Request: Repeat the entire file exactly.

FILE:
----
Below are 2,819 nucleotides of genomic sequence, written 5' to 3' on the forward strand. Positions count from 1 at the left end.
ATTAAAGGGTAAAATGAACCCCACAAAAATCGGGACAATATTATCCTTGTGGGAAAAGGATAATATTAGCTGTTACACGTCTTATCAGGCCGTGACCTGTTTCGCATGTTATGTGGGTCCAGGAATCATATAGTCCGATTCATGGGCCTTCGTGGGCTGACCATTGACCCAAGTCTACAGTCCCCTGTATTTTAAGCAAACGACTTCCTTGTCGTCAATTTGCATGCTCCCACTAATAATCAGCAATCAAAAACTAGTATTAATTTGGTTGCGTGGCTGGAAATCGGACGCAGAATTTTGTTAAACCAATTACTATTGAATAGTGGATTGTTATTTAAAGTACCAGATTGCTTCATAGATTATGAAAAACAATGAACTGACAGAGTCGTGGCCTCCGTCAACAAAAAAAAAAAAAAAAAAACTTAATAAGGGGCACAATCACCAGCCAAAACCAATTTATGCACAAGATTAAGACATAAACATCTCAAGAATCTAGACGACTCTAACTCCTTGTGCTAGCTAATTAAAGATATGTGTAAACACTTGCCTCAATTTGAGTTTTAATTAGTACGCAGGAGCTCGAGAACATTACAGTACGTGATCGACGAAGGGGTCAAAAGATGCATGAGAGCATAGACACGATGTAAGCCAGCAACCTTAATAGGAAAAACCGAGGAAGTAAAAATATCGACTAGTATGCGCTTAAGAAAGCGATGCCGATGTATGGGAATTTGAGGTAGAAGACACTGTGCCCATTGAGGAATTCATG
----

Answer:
Below are 2,819 nucleotides of genomic sequence, written 5' to 3' on the forward strand. Positions count from 1 at the left end.
ATTAAAGGGTAAAATGAACCCCACAAAAATCGGGACAATATTATCCTTGTGGGAAAAGGATAATATTAGCTGTTACACGTCTTATCAGGCCGTGACCTGTTTCGCATGTTATGTGGGTCCAGGAATCATATAGTCCGATTCATGGGCCTTCGTGGGCTGACCATTGACCCAAGTCTACAGTCCCCTGTATTTTAAGCAAACGACTTCCTTGTCGTCAATTTGCATGCTCCCACTAATAATCAGCAATCAAAAACTAGTATTAATTTGGTTGCGTGGCTGGAAATCGGACGCAGAATTTTGTTAAACCAATTACTATTGAATAGTGGATTGTTATTTAAAGTACCAGATTGCTTCATAGATTATGAAAAACAATGAACTGACAGAGTCGTGGCCTCCGTCAACAAAAAAAAAAAAAAAAAAACTTAATAAGGGGCACAATCACCAGCCAAAACCAATTTATGCACAAGATTAAGACATAAACATCTCAAGAATCTAGACGACTCTAACTCCTTGTGCTAGCTAATTAAAGATATGTGTAAACACTTGCCTCAATTTGAGTTTTAATTAGTACGCAGGAGCTCGAGAACATTACAGTACGTGATCGACGAAGGGGTCAAAAGATGCATGAGAGCATAGACACGATGTAAGCCAGCAACCTTAATAGGAAAAACCGAGGAAGTAAAAATATCGACTAGTATGCGCTTAAGAAAGCGATGCCGATGTATGGGAATTTGAGGTAGAAGACACTGTGCCCATTGAGGAATTCATG